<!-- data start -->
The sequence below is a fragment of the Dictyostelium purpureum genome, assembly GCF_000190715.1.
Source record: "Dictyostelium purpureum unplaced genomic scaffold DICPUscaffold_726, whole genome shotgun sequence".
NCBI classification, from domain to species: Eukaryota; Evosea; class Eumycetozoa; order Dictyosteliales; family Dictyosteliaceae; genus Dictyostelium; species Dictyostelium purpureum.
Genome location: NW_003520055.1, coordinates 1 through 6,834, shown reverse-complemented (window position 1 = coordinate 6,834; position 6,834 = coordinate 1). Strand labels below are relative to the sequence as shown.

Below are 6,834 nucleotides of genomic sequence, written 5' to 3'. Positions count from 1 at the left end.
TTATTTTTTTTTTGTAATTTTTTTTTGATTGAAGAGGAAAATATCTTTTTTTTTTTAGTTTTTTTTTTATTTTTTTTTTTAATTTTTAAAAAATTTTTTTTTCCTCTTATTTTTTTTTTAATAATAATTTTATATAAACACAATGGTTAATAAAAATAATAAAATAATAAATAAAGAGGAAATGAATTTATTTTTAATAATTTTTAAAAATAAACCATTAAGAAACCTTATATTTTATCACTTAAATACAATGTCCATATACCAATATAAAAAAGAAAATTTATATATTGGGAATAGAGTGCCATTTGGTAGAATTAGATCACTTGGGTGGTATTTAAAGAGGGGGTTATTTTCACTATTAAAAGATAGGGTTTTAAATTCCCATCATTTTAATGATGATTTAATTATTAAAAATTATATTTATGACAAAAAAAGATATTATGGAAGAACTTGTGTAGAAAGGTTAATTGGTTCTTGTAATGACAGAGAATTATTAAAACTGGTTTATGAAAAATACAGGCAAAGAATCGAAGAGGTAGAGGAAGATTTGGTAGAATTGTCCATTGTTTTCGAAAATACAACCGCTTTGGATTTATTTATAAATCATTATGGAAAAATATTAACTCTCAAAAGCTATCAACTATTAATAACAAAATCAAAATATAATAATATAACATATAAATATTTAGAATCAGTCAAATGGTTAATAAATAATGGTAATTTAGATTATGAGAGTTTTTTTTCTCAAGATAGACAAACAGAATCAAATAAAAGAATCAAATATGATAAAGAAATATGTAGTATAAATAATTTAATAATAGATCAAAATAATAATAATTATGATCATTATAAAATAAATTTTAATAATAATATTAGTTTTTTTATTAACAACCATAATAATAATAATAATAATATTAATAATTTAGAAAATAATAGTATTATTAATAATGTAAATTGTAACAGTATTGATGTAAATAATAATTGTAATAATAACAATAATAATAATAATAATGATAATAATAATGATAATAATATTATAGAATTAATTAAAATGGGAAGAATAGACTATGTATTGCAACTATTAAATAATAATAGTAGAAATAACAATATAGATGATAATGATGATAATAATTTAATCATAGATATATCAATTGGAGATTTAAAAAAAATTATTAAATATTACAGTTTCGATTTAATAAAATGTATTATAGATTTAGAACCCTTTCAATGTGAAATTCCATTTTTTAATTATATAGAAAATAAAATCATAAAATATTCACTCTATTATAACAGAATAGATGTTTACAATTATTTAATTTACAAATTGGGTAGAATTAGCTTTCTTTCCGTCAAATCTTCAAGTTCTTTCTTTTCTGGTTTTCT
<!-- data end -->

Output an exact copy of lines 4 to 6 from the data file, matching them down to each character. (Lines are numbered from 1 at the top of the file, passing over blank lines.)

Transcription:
Genome location: NW_003520055.1, coordinates 1 through 6,834, shown reverse-complemented (window position 1 = coordinate 6,834; position 6,834 = coordinate 1). Strand labels below are relative to the sequence as shown.

Below are 6,834 nucleotides of genomic sequence, written 5' to 3'. Positions count from 1 at the left end.
TTATTTTTTTTTTGTAATTTTTTTTTGATTGAAGAGGAAAATATCTTTTTTTTTTTAGTTTTTTTTTTATTTTTTTTTTTAATTTTTAAAAAATTTTTTTTTCCTCTTATTTTTTTTTTAATAATAATTTTATATAAACACAATGGTTAATAAAAATAATAAAATAATAAATAAAGAGGAAATGAATTTATTTTTAATAATTTTTAAAAATAAACCATTAAGAAACCTTATATTTTATCACTTAAATACAATGTCCATATACCAATATAAAAAAGAAAATTTATATATTGGGAATAGAGTGCCATTTGGTAGAATTAGATCACTTGGGTGGTATTTAAAGAGGGGGTTATTTTCACTATTAAAAGATAGGGTTTTAAATTCCCATCATTTTAATGATGATTTAATTATTAAAAATTATATTTATGACAAAAAAAGATATTATGGAAGAACTTGTGTAGAAAGGTTAATTGGTTCTTGTAATGACAGAGAATTATTAAAACTGGTTTATGAAAAATACAGGCAAAGAATCGAAGAGGTAGAGGAAGATTTGGTAGAATTGTCCATTGTTTTCGAAAATACAACCGCTTTGGATTTATTTATAAATCATTATGGAAAAATATTAACTCTCAAAAGCTATCAACTATTAATAACAAAATCAAAATATAATAATATAACATATAAATATTTAGAATCAGTCAAATGGTTAATAAATAATGGTAATTTAGATTATGAGAGTTTTTTTTCTCAAGATAGACAAACAGAATCAAATAAAAGAATCAAATATGATAAAGAAATATGTAGTATAAATAATTTAATAATAGATCAAAATAATAATAATTATGATCATTATAAAATAAATTTTAATAATAATATTAGTTTTTTTATTAACAACCATAATAATAATAATAATAATATTAATAATTTAGAAAATAATAGTATTATTAATAATGTAAATTGTAACAGTATTGATGTAAATAATAATTGTAATAATAACAATAATAATAATAATAATGATAATAATAATGATAATAATATTATAGAATTAATTAAAATGGGAAGAATAGACTATGTATTGCAACTATTAAATAATAATAGTAGAAATAACAATATAGATGATAATGATGATAATAATTTAATCATAGATATATCAATTGGAGATTTAAAAAAAATTATTAAATATTACAGTTTCGATTTAATAAAATGTATTATAGATTTAGAACCCTTTCAATGTGAAATTCCATTTTTTAATTATATAGAAAATAAAATCATAAAATATTCACTCTATTATAACAGAATAGATGTTTACAATTATTTAATTTACAAATTGGGTAGAATTAGCTTTCTTTCCGTCAAATCTTCAAGTTCTTTCTTTTCTGGTTTTCT